What is Hard Water?
Calcium and magnesium leach back out of the water wherever it constantly flows, so you’ll see a yellow-white crust forming on faucets, around pipe joins and inside of your coffeemaker and dishwasher. You can use white vinegar periodically to clean these appliances, but the buildup will come back.
Minerals in water also tend to bond with the molecules in soap, producing a scum-like substance sometimes called “soap curd” that builds up on shower curtains and leaves a film on glassware in the dishwasher. This chemical bonding also reduces the amount of soap molecules available to form a lather – which means you must use more soap to get the job done.
If you have municipal water, you can start by calling the water company since all water coming out of the plant would be about the same. You can also buy an inexpensive kit from the hardware store to take your own measurements – and while you’re at it you can test for other factors such a pH, bacteria, etc.
A reading of 7 mineral grains per gallon (or 121 parts per million) is considered “hard” water, though even with lower concentrations, you may still see symptoms such as crust forming in the dishwasher or coffeemaker and soap scum buildup in the shower.
How Softeners work
In high school chemistry class, you learned that elements can have positive or negative charges, and molecules are formed based on those attractions.
For example, Hydrogen has one positive charge while Oxygen has two negative charges. That’s why water molecules (H2O) are made of two Hydrogen atoms and one Oxygen atom. Calcium and Magnesium each have positive charges, so water “softeners” were designed to use a negative chemical attraction to snatch these positive elements out of the water.
Usually, this is accomplished using a network of negatively-charged plastic beads through which the water passes. The beads are coated with sodium ions that have a single positive charge, so they are easily displaced by the Calcium and Magnesium ions that each have two positive charges. The calcium and magnesium ions cling to the beads, exchanging places with the sodium ions that are carried off by the water.
Eventually, the beads have no more sodium to exchange and the softening process stops working. Therefore, your water softener is set to “recharge” overnight. Brine water from the salt tank washes over the beads. The mineral deposits are washed down the drain, and the beads are resupplied with sodium ions for another day.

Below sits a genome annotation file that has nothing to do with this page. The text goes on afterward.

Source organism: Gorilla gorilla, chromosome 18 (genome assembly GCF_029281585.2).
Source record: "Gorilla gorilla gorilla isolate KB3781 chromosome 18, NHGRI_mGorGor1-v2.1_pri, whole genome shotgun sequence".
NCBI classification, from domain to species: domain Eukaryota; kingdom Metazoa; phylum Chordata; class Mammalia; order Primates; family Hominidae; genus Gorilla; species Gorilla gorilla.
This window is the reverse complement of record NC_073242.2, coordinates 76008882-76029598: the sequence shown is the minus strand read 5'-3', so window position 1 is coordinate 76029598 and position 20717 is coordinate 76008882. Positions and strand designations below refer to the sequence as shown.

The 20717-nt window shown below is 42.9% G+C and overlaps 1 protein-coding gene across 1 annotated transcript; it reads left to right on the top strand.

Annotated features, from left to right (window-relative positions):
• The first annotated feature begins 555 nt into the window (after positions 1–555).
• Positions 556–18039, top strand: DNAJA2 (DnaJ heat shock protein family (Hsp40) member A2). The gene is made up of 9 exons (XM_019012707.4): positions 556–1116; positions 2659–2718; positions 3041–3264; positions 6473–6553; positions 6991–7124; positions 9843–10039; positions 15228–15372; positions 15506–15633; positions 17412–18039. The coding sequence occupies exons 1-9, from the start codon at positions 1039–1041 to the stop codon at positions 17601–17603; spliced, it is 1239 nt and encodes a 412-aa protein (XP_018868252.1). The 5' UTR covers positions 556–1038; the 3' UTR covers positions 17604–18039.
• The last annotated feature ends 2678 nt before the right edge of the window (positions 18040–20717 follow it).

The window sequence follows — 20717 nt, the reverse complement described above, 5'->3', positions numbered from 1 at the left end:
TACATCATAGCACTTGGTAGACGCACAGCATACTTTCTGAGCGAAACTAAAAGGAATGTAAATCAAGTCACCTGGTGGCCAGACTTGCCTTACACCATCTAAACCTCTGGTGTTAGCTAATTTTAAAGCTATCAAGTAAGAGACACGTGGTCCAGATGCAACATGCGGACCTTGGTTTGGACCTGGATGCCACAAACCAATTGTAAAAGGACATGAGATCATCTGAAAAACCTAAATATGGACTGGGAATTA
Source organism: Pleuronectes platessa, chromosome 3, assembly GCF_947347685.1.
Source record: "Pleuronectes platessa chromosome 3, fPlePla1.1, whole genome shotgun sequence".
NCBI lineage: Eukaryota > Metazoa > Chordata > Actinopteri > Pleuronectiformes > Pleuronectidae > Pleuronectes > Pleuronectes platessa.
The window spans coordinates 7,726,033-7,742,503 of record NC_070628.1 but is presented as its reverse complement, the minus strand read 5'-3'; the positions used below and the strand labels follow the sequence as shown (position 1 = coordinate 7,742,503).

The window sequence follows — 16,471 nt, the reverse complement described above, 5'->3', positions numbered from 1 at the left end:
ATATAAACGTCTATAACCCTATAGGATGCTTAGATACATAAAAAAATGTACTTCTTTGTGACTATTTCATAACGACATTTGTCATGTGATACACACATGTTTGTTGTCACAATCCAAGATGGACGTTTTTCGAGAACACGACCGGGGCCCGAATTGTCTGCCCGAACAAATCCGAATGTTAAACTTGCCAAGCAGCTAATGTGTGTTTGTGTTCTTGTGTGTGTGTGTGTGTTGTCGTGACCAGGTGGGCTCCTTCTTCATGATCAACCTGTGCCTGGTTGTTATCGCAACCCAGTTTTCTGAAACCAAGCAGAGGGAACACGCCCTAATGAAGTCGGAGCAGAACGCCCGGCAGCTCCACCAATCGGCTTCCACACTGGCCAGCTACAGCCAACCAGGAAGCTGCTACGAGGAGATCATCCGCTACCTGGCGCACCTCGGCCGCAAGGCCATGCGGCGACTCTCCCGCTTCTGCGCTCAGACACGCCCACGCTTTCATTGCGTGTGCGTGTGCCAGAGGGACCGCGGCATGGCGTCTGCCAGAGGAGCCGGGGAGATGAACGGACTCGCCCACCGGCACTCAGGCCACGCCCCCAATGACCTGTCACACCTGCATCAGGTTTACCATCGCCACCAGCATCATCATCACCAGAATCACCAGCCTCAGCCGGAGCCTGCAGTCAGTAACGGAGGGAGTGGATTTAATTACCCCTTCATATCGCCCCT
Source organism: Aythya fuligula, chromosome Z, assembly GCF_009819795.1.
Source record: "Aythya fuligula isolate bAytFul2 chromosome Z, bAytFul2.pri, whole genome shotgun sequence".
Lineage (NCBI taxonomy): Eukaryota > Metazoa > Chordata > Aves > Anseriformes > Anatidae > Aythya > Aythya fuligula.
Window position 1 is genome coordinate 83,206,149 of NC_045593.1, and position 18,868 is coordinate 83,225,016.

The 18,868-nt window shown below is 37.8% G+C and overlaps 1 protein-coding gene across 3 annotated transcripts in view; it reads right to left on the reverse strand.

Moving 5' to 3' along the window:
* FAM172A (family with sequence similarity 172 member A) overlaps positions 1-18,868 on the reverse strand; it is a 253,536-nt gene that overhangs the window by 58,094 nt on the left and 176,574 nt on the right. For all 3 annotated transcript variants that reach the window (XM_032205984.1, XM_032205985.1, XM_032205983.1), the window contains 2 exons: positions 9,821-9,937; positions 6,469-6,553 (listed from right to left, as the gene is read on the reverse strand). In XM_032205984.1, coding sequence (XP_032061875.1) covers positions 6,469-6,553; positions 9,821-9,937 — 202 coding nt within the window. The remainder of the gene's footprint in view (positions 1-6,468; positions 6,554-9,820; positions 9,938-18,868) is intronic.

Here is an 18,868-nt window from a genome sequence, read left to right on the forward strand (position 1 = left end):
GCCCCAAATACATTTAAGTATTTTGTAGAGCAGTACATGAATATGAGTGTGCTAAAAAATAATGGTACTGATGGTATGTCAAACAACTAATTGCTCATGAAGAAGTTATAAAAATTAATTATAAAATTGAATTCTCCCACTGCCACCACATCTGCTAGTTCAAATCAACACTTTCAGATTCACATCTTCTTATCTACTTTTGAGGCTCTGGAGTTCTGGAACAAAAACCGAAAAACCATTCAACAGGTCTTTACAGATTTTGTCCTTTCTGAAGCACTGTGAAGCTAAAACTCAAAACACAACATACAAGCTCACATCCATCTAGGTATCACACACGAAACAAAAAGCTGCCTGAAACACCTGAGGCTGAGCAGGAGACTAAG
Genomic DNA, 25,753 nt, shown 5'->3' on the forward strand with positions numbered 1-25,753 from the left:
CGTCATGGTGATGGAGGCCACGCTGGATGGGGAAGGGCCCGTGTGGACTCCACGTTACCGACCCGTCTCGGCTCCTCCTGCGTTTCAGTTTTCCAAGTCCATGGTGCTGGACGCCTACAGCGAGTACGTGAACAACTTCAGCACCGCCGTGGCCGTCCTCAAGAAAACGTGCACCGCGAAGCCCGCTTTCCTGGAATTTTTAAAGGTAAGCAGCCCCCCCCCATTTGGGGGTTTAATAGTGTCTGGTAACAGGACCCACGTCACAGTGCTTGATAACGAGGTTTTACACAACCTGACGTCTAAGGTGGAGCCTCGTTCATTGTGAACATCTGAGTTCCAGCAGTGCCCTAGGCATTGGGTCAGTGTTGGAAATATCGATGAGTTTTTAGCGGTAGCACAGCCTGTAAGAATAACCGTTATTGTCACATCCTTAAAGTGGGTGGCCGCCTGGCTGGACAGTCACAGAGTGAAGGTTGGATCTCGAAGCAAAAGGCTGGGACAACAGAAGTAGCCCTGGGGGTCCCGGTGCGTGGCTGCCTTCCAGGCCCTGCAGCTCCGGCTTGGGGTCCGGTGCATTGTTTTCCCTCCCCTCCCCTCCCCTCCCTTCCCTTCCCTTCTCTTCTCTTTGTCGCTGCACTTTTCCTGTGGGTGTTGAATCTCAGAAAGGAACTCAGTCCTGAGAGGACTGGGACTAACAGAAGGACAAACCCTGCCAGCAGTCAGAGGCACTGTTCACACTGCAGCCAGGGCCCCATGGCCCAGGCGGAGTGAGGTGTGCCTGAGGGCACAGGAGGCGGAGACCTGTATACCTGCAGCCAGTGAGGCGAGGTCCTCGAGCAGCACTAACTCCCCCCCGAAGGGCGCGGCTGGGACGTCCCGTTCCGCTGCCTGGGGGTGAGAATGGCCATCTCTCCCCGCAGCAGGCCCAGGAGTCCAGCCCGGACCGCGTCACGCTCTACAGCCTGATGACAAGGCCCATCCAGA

Health experts say the amount of sodium in softened water is generally too small to be an issue. However, people who need to entirely remove sodium from their diets should consult a doctor before deciding how to proceed.
One option is to have the plumber leave the kitchen sink out of the loop served by the water heater. Another would be to use bottled water for consumption and tap water for cleaning and other household purposes. Sodium can also be taken out of the water-softening equation altogether by switching to potassium chloride instead of sodium as a water softening agent.
If you want to switch to potassium chloride pellets instead of salt pellets for your water softer, you can do so easily. No change to your equipment is needed. You can simply buy the alternative pellets and refill your water softener tank as normal.
The main reason for doing so would be to eliminate the presence of sodium in your tap water. However, using potassium chloride pellets generally costs about three times as much as salt. Bags of potassium chloride pellets may be a little harder to find, but major hardware stores typically carry them.
Scams to Avoid
Beware of alternative devices that claim to use magnetism to detach mineral ions from the water. Independent scientific tests have repeatedly demonstrated that these systems do not work.